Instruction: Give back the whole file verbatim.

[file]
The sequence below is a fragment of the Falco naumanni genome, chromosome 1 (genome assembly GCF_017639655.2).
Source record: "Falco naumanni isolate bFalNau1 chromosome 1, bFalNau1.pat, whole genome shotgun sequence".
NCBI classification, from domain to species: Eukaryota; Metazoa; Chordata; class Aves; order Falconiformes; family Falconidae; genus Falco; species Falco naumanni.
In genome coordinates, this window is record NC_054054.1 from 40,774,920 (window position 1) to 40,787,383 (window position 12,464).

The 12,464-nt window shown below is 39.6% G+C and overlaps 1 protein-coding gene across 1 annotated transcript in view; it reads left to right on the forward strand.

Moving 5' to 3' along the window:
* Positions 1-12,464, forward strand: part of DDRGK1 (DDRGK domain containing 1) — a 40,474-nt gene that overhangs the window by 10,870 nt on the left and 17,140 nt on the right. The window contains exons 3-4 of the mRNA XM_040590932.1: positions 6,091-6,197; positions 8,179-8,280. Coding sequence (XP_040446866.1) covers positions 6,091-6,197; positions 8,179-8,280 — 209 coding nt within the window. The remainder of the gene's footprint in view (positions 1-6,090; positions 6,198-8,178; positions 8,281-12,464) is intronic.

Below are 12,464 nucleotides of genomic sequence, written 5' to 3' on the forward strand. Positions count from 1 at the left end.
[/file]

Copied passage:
The sequence below is a fragment of the Falco naumanni genome, chromosome 1 (genome assembly GCF_017639655.2).
Source record: "Falco naumanni isolate bFalNau1 chromosome 1, bFalNau1.pat, whole genome shotgun sequence".
NCBI classification, from domain to species: Eukaryota; Metazoa; Chordata; class Aves; order Falconiformes; family Falconidae; genus Falco; species Falco naumanni.
In genome coordinates, this window is record NC_054054.1 from 40,774,920 (window position 1) to 40,787,383 (window position 12,464).

The 12,464-nt window shown below is 39.6% G+C and overlaps 1 protein-coding gene across 1 annotated transcript in view; it reads left to right on the forward strand.

Moving 5' to 3' along the window:
* Positions 1-12,464, forward strand: part of DDRGK1 (DDRGK domain containing 1) — a 40,474-nt gene that overhangs the window by 10,870 nt on the left and 17,140 nt on the right. The window contains exons 3-4 of the mRNA XM_040590932.1: positions 6,091-6,197; positions 8,179-8,280. Coding sequence (XP_040446866.1) covers positions 6,091-6,197; positions 8,179-8,280 — 209 coding nt within the window. The remainder of the gene's footprint in view (positions 1-6,090; positions 6,198-8,178; positions 8,281-12,464) is intronic.

Below are 12,464 nucleotides of genomic sequence, written 5' to 3' on the forward strand. Positions count from 1 at the left end.